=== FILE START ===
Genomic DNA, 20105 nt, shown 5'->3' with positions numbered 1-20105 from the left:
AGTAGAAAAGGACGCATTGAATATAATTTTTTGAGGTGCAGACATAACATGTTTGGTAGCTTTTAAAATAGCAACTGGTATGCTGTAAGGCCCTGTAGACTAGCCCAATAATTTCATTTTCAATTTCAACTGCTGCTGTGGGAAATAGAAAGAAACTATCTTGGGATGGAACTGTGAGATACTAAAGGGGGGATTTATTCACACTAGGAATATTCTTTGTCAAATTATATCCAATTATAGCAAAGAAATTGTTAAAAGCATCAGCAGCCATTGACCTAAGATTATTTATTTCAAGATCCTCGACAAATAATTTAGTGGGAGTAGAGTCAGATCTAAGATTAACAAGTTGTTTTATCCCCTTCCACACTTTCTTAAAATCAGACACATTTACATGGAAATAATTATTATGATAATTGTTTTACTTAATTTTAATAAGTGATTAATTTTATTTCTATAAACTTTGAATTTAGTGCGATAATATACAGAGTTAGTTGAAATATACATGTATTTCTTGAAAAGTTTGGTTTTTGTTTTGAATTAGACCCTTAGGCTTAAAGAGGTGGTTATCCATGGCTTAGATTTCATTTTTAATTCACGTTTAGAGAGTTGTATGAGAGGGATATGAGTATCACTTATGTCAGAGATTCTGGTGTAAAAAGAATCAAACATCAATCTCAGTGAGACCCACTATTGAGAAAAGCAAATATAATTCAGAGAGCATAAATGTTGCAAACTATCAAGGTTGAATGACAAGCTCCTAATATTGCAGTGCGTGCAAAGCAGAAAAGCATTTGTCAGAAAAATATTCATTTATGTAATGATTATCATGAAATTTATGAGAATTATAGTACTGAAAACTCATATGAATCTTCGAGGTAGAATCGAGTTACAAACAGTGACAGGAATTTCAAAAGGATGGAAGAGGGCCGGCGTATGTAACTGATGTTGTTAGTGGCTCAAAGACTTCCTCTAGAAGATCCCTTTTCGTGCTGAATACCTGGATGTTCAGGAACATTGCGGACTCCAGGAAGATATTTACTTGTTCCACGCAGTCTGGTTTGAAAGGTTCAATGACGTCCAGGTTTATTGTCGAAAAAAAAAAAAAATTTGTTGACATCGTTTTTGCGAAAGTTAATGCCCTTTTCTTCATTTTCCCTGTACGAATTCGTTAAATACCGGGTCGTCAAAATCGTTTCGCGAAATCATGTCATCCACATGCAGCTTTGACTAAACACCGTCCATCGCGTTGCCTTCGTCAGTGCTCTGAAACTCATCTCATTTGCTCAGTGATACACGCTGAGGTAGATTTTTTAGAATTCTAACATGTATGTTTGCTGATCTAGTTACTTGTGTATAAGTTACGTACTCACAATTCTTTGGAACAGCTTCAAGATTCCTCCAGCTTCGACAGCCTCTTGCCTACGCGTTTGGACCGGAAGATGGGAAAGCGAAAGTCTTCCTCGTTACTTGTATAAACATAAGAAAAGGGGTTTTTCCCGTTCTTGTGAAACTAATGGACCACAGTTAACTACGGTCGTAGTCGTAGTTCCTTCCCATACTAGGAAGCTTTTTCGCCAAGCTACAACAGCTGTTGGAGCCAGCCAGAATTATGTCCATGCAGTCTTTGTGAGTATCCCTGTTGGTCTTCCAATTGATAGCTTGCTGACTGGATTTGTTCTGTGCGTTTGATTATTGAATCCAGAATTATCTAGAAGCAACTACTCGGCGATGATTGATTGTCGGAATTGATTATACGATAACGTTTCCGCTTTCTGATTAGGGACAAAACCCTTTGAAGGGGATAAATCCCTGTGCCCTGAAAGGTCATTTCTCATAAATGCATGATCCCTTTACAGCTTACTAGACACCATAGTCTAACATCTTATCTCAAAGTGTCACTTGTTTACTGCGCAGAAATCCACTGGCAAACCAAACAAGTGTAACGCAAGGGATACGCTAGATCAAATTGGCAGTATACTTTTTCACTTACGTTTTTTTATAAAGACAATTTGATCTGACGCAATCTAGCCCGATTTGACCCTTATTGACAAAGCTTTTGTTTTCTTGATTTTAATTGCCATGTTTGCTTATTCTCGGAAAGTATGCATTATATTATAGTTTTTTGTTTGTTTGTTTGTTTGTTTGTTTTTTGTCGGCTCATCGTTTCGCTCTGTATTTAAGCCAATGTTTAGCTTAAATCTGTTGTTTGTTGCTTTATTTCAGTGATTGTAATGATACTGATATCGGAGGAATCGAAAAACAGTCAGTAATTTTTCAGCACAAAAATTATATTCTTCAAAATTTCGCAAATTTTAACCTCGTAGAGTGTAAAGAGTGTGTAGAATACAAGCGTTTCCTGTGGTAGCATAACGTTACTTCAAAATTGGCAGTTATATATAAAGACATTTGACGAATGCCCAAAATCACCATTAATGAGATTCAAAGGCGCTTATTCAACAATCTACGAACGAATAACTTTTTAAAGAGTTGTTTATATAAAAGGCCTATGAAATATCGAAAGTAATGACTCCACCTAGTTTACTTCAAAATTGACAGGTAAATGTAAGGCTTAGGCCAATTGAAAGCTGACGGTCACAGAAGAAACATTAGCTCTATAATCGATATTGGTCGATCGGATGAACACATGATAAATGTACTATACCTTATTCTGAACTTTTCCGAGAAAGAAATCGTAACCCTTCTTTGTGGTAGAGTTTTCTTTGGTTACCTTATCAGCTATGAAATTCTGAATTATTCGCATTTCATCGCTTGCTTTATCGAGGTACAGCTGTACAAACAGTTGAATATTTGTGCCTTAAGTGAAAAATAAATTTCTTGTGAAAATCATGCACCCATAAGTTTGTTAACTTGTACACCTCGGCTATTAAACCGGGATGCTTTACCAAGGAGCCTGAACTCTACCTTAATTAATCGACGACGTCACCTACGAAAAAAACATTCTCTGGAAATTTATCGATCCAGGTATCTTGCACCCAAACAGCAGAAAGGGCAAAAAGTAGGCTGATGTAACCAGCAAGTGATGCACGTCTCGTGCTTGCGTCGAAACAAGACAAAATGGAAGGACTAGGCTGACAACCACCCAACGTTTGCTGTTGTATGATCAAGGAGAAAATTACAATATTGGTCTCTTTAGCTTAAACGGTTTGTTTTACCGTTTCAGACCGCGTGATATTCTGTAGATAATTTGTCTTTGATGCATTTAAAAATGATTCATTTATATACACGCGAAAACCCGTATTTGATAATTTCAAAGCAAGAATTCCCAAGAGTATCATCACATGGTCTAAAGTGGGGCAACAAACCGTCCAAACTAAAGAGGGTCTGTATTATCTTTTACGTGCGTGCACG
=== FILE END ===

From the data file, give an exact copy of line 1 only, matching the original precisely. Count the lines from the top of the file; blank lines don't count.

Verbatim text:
Genomic DNA, 20105 nt, shown 5'->3' with positions numbered 1-20105 from the left: